I confess that when I first saw the May 17 picture of Iran’s president, Mahmoud Ahmadinejad, joining his Brazilian counterpart, Luiz Inácio Lula da Silva, and the Turkish prime minister, Recep Tayyip Erdogan, with raised arms — after their signing of a putative deal to defuse the crisis over Iran’s nuclear weapons program — all I could think of was: Is there anything uglier than watching democrats sell out other democrats to a Holocaust-denying, vote-stealing Iranian thug just to tweak the U.S. and show that they, too, can play at the big power table?
No, that’s about as ugly as it gets.
“For years, nonaligned and developing countries have faulted America for cynically pursuing its own interests without regard for human rights,” observed Karim Sadjadpour of the Carnegie Endowment. “As Turkey and Brazil aspire to play on the global stage, they’re going to face the same criticisms they once doled out. Lula and Erdogan’s visit to Iran came just days after Iran executed five political prisoners who were tortured into confessions. They warmly embraced Ahmadinejad as their brother, but didn’t mention a word about human rights. There seems to be a mistaken assumption that the Palestinians are the only people that seek justice in the Middle East, and if you just invoke their cause you can coddle the likes of Ahmadinejad.”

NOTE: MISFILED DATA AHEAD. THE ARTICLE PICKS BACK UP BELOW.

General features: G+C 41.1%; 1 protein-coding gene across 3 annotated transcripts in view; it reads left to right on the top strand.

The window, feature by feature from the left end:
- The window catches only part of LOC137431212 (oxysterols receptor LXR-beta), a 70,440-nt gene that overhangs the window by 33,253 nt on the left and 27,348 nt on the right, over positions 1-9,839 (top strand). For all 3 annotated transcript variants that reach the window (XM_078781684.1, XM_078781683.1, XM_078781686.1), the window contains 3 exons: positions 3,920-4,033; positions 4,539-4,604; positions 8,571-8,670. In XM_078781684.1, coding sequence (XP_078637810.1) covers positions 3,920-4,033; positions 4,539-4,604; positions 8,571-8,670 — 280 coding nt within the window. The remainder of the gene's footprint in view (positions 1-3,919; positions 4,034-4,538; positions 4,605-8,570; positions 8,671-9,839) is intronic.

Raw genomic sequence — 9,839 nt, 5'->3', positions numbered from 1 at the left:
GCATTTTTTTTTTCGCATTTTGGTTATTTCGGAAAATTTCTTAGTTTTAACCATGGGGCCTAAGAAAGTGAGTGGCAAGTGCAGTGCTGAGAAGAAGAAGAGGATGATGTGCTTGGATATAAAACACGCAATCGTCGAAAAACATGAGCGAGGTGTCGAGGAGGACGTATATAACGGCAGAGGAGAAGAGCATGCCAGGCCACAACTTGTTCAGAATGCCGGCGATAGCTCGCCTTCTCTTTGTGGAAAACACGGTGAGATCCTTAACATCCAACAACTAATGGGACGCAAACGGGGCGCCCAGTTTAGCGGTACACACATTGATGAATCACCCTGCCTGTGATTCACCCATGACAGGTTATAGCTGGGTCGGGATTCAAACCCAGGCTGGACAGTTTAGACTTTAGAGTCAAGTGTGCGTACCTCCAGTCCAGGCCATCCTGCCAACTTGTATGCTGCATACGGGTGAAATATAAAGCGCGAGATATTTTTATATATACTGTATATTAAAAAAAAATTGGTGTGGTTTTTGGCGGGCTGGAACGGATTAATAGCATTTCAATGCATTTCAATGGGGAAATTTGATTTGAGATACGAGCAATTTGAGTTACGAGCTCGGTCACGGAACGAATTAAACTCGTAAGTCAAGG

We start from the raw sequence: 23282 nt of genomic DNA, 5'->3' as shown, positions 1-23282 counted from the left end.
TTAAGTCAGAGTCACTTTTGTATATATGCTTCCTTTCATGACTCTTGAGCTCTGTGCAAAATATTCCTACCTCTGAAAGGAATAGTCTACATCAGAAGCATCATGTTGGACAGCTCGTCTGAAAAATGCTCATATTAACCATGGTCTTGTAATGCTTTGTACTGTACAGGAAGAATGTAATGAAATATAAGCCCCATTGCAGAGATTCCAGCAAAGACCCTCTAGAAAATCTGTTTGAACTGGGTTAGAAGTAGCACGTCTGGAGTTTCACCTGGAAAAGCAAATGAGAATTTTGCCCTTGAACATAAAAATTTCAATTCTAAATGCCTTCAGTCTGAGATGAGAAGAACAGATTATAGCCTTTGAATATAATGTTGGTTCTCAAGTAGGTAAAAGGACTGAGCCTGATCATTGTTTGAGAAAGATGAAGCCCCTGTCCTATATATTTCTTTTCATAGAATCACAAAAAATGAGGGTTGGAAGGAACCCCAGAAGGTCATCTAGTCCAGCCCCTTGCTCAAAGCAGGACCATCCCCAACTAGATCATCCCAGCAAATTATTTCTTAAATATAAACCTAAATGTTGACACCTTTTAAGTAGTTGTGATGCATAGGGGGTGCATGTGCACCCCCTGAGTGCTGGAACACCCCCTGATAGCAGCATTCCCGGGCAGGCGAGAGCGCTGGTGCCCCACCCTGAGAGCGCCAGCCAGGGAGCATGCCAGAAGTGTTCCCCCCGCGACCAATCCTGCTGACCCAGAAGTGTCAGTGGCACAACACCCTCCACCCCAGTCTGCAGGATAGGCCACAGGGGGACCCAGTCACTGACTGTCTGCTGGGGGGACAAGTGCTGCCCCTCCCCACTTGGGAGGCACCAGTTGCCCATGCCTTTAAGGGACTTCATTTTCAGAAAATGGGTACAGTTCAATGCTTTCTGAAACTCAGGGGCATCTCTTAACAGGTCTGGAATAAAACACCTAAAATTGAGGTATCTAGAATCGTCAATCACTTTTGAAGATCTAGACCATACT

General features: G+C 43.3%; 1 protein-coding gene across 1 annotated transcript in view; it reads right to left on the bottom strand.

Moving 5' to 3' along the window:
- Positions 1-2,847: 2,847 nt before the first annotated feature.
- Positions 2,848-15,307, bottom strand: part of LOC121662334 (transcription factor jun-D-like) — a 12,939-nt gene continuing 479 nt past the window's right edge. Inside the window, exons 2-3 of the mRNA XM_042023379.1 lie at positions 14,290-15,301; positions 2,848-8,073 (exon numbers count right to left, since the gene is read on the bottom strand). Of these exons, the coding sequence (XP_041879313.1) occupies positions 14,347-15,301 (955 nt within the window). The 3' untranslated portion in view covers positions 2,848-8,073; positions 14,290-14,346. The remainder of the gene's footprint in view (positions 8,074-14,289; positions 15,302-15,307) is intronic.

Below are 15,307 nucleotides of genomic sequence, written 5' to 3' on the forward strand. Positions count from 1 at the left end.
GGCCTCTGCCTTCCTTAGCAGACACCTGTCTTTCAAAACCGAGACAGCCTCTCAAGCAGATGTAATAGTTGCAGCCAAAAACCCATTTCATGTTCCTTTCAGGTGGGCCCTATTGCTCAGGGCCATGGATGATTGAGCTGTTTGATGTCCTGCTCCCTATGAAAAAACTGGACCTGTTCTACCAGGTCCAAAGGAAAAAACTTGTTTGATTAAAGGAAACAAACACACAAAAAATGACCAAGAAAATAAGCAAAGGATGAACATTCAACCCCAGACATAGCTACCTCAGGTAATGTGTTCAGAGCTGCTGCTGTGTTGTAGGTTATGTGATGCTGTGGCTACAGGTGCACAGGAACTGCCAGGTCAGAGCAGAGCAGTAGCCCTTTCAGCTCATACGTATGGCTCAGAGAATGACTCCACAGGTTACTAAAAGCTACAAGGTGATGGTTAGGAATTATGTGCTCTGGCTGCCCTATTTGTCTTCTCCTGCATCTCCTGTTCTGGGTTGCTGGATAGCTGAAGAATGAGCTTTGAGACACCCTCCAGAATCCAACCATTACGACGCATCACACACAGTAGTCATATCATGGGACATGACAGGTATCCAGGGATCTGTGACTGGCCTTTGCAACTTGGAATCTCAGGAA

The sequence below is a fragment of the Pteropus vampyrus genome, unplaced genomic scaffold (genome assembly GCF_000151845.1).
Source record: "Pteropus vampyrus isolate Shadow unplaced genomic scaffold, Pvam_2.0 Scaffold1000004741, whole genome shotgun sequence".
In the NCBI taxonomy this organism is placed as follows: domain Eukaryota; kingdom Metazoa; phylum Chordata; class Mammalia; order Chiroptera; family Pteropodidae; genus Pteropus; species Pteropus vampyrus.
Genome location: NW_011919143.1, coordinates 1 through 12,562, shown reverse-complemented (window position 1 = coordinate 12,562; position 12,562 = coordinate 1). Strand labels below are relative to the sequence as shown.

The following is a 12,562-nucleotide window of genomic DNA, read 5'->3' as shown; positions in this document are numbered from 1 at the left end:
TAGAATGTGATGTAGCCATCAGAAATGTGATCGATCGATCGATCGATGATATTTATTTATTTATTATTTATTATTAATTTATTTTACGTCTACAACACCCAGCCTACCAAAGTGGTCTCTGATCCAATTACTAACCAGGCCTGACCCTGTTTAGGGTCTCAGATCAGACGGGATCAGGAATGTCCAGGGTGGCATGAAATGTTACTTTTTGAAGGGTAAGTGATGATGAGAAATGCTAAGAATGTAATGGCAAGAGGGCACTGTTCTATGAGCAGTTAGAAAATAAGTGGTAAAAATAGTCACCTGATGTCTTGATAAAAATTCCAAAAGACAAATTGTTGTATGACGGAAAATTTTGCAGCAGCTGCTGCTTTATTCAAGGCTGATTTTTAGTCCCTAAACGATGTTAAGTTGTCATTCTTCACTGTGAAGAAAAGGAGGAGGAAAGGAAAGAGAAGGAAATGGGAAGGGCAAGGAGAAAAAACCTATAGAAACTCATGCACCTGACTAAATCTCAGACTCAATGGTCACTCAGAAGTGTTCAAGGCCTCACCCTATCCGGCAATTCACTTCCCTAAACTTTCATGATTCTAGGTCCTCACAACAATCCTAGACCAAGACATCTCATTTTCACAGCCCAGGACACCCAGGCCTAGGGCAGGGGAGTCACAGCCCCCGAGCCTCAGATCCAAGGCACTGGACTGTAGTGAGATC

Turkey and Brazil are both nascent democracies that have overcome their own histories of military rule. For their … >>>